[Oclug] [OT] City of Ottawa No Sweat Website and Petition
sean.hammond at gmail.com
Tue Sep 13 11:16:11 EDT 2005
First, thanks for your comments.
The text of the website, links, proposal, and the no sweat coalition itself
is not my work, I just made the website for them. Though I do think they're
a good cause.
I'm not involved with them anymore as the website is finished and I've moved
back to the UK, but if you give me permission I'll forward your comments on
to the group so they can consider all of this.
Just briefly though, as I have done a lot of fairtrade related work, I'll
respond personally to a couple of things:
American Apparel - I haven't followed the link and read the expose and I
can't really claim to know whether they're a good company or not, nor can I
discriminate between the company and unions involved. Another fairtrade
group I worked with, fairtrade carleton, used American Apparel for
promotional t-shirts because the t-shirts were fairtrade and organic. We
later decided not to use them again and removed all references to the
company from our website. This was due to their advertising - you've
probably seen it, they show their female employees posing with a short
little bit of text with the name and some short fact about the person.
Apparently these workers are paid properly, but I wouldn't be surprised if
they were being exploited in another way. None of their adverts feature male
employees. The adverts are sexist. Also we didn't want to lend our weight to
such a big company that even has a store in the Rideau Mall, we figured they
could advertise themselves just fine.
About your second point - I can't answer your question of what specifically
is being done to avoid removing business from areas where sweatshop work is
the only work available. I don't think anything is being done about that at
the level of the Ottawa No Sweat Coalition, but the larger international
Fairtrade organisations might be a different question entirely. The idea of
the fairtrade movement is to get employers to improve working conditions. If
no one will buy from employer X anymore because they run a sweatshop, then
the employer will be forced to improves conditions for the workers in order
to stay in business, or in order to keep up with better employers who are
now getting all the business, and the employer knows he could get a lot of
business from these big international fairtrade organisations, from the big
foriegn importers, if he can get them to certify his labour standards as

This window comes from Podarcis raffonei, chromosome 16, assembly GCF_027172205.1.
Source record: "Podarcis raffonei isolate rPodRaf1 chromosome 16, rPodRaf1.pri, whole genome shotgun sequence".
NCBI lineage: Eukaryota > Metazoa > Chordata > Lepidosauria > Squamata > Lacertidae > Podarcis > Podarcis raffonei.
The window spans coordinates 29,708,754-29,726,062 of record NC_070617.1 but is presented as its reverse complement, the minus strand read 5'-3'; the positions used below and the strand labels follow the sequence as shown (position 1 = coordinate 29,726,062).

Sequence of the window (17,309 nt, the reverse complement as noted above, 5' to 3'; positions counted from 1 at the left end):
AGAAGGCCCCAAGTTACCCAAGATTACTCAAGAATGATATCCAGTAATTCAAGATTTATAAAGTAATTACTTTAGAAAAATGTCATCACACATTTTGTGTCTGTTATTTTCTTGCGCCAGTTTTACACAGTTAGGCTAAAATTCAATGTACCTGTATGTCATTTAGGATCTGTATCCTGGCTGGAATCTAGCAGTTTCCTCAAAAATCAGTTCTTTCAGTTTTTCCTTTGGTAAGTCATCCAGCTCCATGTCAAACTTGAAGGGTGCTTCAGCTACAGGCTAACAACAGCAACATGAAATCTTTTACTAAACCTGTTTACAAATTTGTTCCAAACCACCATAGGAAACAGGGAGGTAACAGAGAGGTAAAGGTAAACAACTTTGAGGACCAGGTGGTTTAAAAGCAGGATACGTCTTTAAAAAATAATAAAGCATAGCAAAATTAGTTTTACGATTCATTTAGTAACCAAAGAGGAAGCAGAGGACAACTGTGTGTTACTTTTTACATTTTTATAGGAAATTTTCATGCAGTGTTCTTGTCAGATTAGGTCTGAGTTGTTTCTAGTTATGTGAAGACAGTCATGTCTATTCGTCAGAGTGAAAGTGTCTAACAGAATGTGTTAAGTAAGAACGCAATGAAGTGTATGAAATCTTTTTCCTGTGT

fair. So the idea is providing an incentive to improve working conditions.
I recognise that the issue you raised is real, but it doesn't seem to me
that we should continue rewarding employers who use sweatshop labour
whenever there is no better alternative labour at hand for those workers. If
we did that people would be doomed to be working in sweatshops forever -
we'd just be supporting the bosses that impose such conditions and not
providing any incentive for an alternative to develop. I think fair
standards do need to be enforced to prevent a race to the bottom with labour
standards here. I don't think people voluntarily give themselves or their
children away to a life of sweatshop labour - they do it because it's the
only way they can survive. But I do agree that as well as simply not
supporting bad labour conditions, we also need to actively work to improve
conditions and to provide alternatives.
It's way more than just a few horror stories. Unnecessary exploitation is
pretty rampant across most of the world.
Your third point - that poor people in Canda cannot afford to buy fairtrade
products. The Ottawa No Sweat Coalition is focused on forcing the government
to buy stuff like police and government uniforms, tea, coffee etc from
non-sweatshop conditions. It's not about retail stores in Ottawa but about
the city's own purchases. But fairtrade in the stores is usually meant as an
alternative, the idea is not to remove all chocolate from the shelves in
favour of more expensive fairtrade versions so that some people cannot
afford to buy it anymore, but instead to provide people with the option of
an alternative. Before fairtrade labelling, a consumer had no easy way of
discerning the working conditions of the people that produced an item and
nothing to encourage them to even think about this, and in fact pretty much
all of the chocolate, coffee, and various other products, was produced under
terrible conditions. That's an unacceptable situation - when the norm on our
shelves is products from sweated or underpaid labor. But no one is
suggesting that we make all the food or clothing in Ottawa expensive,
imported fairtrade stuff so that some can't afford to buy any. These are